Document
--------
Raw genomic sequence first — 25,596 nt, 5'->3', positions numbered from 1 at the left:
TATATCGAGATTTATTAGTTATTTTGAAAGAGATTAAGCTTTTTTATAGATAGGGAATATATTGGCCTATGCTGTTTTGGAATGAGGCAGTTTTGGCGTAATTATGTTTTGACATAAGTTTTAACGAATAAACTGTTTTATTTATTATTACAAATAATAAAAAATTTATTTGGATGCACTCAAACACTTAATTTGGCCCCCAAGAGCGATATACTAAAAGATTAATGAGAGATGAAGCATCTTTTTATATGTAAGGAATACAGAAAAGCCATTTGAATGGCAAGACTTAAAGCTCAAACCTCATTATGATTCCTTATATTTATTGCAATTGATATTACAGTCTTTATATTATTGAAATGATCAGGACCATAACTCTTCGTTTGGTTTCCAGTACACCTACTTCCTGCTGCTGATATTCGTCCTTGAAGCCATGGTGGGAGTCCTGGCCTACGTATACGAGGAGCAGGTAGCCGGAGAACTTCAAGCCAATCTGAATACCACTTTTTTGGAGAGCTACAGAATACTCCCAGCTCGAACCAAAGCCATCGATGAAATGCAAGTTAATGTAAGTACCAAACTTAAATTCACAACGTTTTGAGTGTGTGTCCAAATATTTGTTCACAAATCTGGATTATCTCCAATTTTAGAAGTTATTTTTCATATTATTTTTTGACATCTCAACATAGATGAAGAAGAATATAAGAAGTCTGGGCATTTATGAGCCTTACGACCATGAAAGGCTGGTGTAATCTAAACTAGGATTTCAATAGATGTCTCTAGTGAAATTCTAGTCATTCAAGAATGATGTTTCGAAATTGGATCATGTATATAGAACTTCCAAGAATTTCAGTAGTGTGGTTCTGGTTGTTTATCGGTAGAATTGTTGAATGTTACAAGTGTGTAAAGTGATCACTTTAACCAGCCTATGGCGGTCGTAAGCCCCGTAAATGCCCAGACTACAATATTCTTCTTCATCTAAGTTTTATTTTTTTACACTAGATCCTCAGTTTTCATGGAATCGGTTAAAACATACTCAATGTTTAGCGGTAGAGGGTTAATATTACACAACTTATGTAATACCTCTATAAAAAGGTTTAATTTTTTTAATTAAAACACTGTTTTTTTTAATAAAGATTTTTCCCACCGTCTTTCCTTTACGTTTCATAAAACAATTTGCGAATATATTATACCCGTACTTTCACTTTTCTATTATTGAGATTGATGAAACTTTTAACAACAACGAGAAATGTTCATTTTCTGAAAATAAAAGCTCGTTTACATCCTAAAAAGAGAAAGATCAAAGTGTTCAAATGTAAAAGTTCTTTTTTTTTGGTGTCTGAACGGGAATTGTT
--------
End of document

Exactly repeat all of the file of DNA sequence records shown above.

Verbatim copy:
Raw genomic sequence first — 25,596 nt, 5'->3', positions numbered from 1 at the left:
TATATCGAGATTTATTAGTTATTTTGAAAGAGATTAAGCTTTTTTATAGATAGGGAATATATTGGCCTATGCTGTTTTGGAATGAGGCAGTTTTGGCGTAATTATGTTTTGACATAAGTTTTAACGAATAAACTGTTTTATTTATTATTACAAATAATAAAAAATTTATTTGGATGCACTCAAACACTTAATTTGGCCCCCAAGAGCGATATACTAAAAGATTAATGAGAGATGAAGCATCTTTTTATATGTAAGGAATACAGAAAAGCCATTTGAATGGCAAGACTTAAAGCTCAAACCTCATTATGATTCCTTATATTTATTGCAATTGATATTACAGTCTTTATATTATTGAAATGATCAGGACCATAACTCTTCGTTTGGTTTCCAGTACACCTACTTCCTGCTGCTGATATTCGTCCTTGAAGCCATGGTGGGAGTCCTGGCCTACGTATACGAGGAGCAGGTAGCCGGAGAACTTCAAGCCAATCTGAATACCACTTTTTTGGAGAGCTACAGAATACTCCCAGCTCGAACCAAAGCCATCGATGAAATGCAAGTTAATGTAAGTACCAAACTTAAATTCACAACGTTTTGAGTGTGTGTCCAAATATTTGTTCACAAATCTGGATTATCTCCAATTTTAGAAGTTATTTTTCATATTATTTTTTGACATCTCAACATAGATGAAGAAGAATATAAGAAGTCTGGGCATTTATGAGCCTTACGACCATGAAAGGCTGGTGTAATCTAAACTAGGATTTCAATAGATGTCTCTAGTGAAATTCTAGTCATTCAAGAATGATGTTTCGAAATTGGATCATGTATATAGAACTTCCAAGAATTTCAGTAGTGTGGTTCTGGTTGTTTATCGGTAGAATTGTTGAATGTTACAAGTGTGTAAAGTGATCACTTTAACCAGCCTATGGCGGTCGTAAGCCCCGTAAATGCCCAGACTACAATATTCTTCTTCATCTAAGTTTTATTTTTTTACACTAGATCCTCAGTTTTCATGGAATCGGTTAAAACATACTCAATGTTTAGCGGTAGAGGGTTAATATTACACAACTTATGTAATACCTCTATAAAAAGGTTTAATTTTTTTAATTAAAACACTGTTTTTTTTAATAAAGATTTTTCCCACCGTCTTTCCTTTACGTTTCATAAAACAATTTGCGAATATATTATACCCGTACTTTCACTTTTCTATTATTGAGATTGATGAAACTTTTAACAACAACGAGAAATGTTCATTTTCTGAAAATAAAAGCTCGTTTACATCCTAAAAAGAGAAAGATCAAAGTGTTCAAATGTAAAAGTTCTTTTTTTTTGGTGTCTGAACGGGAATTGTT